Speaker: Adam Sales (University of Texas, Austin)
Title: Randomized Trials of Educational Technology: What (and How) Can Log Data Tell Us About Causal Effects?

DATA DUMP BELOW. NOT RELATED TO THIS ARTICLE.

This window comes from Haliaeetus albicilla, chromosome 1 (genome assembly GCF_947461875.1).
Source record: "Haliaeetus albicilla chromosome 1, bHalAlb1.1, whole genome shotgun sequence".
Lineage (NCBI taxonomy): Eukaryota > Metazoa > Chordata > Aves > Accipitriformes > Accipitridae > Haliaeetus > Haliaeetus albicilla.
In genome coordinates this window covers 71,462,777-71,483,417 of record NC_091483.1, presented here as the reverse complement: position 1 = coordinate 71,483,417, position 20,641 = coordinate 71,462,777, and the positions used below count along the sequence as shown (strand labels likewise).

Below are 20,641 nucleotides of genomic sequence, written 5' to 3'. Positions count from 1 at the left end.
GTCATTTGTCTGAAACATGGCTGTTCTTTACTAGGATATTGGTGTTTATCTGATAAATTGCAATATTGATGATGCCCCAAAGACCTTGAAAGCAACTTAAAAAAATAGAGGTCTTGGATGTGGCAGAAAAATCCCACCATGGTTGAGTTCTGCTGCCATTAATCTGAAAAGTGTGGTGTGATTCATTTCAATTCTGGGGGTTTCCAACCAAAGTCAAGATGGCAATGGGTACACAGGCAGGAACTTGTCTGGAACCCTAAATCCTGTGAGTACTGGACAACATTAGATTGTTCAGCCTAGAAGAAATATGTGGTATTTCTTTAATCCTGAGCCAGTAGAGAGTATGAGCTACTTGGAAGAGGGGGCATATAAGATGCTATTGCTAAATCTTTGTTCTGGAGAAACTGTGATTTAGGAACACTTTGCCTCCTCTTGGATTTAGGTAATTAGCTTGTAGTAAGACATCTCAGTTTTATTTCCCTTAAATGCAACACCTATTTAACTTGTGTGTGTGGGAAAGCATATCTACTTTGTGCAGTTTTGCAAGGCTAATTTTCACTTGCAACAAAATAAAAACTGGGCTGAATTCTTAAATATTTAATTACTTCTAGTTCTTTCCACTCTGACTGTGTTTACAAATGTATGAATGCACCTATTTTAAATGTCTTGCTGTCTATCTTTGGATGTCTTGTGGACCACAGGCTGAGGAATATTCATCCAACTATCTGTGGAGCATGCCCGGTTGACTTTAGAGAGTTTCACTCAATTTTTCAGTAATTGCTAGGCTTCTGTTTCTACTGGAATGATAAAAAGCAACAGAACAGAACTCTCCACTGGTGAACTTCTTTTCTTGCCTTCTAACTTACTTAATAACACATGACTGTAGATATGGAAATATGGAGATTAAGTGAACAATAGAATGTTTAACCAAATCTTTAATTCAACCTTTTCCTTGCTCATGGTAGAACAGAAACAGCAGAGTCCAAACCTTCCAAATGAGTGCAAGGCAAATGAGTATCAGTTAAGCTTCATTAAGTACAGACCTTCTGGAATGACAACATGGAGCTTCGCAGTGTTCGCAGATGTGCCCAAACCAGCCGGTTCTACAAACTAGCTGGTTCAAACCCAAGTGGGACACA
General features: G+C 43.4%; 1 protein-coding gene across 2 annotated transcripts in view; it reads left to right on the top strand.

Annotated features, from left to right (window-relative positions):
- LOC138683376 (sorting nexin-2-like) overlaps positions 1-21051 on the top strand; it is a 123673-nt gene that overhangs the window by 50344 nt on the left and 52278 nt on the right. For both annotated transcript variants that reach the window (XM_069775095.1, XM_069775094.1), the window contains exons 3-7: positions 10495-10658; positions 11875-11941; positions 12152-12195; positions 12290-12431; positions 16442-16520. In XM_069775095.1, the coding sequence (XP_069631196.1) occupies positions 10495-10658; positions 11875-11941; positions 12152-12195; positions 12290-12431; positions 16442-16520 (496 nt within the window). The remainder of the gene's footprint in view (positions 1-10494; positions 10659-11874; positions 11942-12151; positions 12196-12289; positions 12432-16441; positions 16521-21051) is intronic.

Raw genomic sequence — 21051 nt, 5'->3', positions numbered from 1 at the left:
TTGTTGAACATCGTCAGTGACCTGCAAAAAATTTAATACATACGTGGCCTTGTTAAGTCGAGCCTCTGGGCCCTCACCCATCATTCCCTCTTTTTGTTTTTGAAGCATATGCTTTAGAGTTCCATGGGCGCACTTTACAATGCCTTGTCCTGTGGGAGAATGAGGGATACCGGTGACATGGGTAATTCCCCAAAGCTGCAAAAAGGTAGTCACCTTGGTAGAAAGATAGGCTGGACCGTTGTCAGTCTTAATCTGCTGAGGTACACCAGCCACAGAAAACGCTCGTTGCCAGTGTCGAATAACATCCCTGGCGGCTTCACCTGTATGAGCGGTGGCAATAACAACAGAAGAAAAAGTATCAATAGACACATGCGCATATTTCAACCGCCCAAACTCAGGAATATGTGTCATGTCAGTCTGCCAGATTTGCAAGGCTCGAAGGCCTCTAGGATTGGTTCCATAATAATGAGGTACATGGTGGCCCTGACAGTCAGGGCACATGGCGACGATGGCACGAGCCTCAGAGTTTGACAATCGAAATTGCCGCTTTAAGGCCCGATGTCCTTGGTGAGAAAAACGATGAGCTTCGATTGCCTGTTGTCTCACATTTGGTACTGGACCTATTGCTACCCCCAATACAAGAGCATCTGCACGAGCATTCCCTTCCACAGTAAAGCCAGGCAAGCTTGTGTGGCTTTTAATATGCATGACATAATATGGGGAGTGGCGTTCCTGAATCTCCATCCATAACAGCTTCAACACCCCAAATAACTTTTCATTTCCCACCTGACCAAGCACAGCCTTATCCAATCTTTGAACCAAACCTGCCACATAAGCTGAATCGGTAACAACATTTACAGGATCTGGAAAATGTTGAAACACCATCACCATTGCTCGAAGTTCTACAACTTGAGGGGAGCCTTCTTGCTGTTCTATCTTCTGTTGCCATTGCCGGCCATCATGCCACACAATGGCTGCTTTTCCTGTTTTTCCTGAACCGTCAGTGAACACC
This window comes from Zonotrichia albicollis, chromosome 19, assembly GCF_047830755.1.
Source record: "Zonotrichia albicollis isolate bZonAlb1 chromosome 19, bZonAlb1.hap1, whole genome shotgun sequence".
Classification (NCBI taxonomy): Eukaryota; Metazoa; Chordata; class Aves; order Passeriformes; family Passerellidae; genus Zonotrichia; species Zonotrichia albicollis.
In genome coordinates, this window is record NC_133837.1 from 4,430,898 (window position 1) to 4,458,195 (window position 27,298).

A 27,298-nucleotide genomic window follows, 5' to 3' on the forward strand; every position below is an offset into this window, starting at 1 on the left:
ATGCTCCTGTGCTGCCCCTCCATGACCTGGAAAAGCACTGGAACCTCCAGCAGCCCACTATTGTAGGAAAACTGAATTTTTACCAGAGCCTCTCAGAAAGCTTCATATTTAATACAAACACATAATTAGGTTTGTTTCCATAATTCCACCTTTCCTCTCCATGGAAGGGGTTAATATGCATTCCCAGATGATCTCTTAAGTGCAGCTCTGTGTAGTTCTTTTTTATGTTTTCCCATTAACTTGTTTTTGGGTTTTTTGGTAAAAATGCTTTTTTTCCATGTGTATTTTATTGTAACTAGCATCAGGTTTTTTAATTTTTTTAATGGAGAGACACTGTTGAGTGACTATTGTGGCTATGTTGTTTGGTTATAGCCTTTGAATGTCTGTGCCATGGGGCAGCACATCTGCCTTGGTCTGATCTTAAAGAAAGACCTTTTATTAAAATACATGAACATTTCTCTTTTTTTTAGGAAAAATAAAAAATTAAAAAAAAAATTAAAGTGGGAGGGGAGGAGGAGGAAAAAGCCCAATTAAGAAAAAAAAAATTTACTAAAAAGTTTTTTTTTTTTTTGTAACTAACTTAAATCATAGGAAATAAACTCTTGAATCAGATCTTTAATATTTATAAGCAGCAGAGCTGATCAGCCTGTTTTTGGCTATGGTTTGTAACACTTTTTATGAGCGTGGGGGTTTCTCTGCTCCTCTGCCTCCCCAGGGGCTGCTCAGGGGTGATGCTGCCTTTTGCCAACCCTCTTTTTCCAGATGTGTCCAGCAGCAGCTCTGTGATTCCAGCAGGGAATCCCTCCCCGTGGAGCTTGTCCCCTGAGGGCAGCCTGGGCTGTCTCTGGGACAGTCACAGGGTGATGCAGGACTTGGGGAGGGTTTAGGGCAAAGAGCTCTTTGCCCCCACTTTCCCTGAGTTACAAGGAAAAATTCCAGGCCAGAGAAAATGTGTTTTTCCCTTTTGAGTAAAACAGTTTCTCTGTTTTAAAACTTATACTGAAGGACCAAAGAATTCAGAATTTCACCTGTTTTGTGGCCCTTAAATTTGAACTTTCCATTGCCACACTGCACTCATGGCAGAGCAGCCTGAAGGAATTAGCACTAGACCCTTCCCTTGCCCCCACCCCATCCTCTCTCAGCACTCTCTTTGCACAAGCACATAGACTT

Abstract: As Educational Technology (EdTech) products proliferate, so do questions about their effectiveness. Researchers have used randomized controlled trials (RCTs) to estimate the overall effects of a number of prominent EdTech products, but have not fully exploited their potential. EdTech RCTs often produce rich and granular student log data—electronic records of what EdTech users actually did during the RCT. Log data could help address more nuanced causal questions about when, how, and for whom the products work best. But causal modeling of log data can be tricky; when only the treatment group has access to the EdTech product, log data do not exist for control students. Further, log data can be messy and complex. This talk will discuss a “principal stratification” approach to modeling log data from an RCT of the Cognitive Tutor Algebra I program. Principal stratification is a causal framework in which treatment effects are modeled as a function of “potential usage,” or how students would use the technology if assigned to treatment. The talk will describe conventional Bayesian principal stratification models alongside a novel model that includes a latent variable component to address the complexity of log data.